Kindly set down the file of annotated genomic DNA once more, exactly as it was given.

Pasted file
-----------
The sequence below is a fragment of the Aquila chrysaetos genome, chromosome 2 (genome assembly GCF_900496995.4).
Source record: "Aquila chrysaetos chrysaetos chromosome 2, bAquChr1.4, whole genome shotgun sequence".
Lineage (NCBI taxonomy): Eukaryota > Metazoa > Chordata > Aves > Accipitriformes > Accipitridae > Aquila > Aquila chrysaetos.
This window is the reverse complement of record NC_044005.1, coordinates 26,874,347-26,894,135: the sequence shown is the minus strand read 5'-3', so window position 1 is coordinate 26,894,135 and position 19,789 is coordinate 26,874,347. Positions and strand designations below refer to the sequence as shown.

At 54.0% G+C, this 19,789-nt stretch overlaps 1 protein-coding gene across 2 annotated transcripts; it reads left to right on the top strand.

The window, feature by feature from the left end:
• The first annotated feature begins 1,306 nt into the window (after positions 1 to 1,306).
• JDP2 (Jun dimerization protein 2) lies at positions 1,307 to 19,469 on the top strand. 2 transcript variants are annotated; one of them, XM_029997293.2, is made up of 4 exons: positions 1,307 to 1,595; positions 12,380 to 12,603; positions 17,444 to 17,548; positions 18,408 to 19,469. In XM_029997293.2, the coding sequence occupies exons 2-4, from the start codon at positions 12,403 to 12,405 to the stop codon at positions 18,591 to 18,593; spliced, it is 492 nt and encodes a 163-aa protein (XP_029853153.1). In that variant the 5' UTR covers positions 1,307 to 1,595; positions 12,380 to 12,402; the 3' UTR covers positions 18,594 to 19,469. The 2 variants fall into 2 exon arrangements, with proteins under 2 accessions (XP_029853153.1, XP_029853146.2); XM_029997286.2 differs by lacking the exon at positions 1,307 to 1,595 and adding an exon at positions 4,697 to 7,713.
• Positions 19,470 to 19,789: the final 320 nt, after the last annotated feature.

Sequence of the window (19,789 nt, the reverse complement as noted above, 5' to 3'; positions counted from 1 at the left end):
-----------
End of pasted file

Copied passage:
The sequence below is a fragment of the Aquila chrysaetos genome, chromosome 2 (genome assembly GCF_900496995.4).
Source record: "Aquila chrysaetos chrysaetos chromosome 2, bAquChr1.4, whole genome shotgun sequence".
Lineage (NCBI taxonomy): Eukaryota > Metazoa > Chordata > Aves > Accipitriformes > Accipitridae > Aquila > Aquila chrysaetos.
This window is the reverse complement of record NC_044005.1, coordinates 26,874,347-26,894,135: the sequence shown is the minus strand read 5'-3', so window position 1 is coordinate 26,894,135 and position 19,789 is coordinate 26,874,347. Positions and strand designations below refer to the sequence as shown.

At 54.0% G+C, this 19,789-nt stretch overlaps 1 protein-coding gene across 2 annotated transcripts; it reads left to right on the top strand.

The window, feature by feature from the left end:
• The first annotated feature begins 1,306 nt into the window (after positions 1 to 1,306).
• JDP2 (Jun dimerization protein 2) lies at positions 1,307 to 19,469 on the top strand. 2 transcript variants are annotated; one of them, XM_029997293.2, is made up of 4 exons: positions 1,307 to 1,595; positions 12,380 to 12,603; positions 17,444 to 17,548; positions 18,408 to 19,469. In XM_029997293.2, the coding sequence occupies exons 2-4, from the start codon at positions 12,403 to 12,405 to the stop codon at positions 18,591 to 18,593; spliced, it is 492 nt and encodes a 163-aa protein (XP_029853153.1). In that variant the 5' UTR covers positions 1,307 to 1,595; positions 12,380 to 12,402; the 3' UTR covers positions 18,594 to 19,469. The 2 variants fall into 2 exon arrangements, with proteins under 2 accessions (XP_029853153.1, XP_029853146.2); XM_029997286.2 differs by lacking the exon at positions 1,307 to 1,595 and adding an exon at positions 4,697 to 7,713.
• Positions 19,470 to 19,789: the final 320 nt, after the last annotated feature.

Sequence of the window (19,789 nt, the reverse complement as noted above, 5' to 3'; positions counted from 1 at the left end):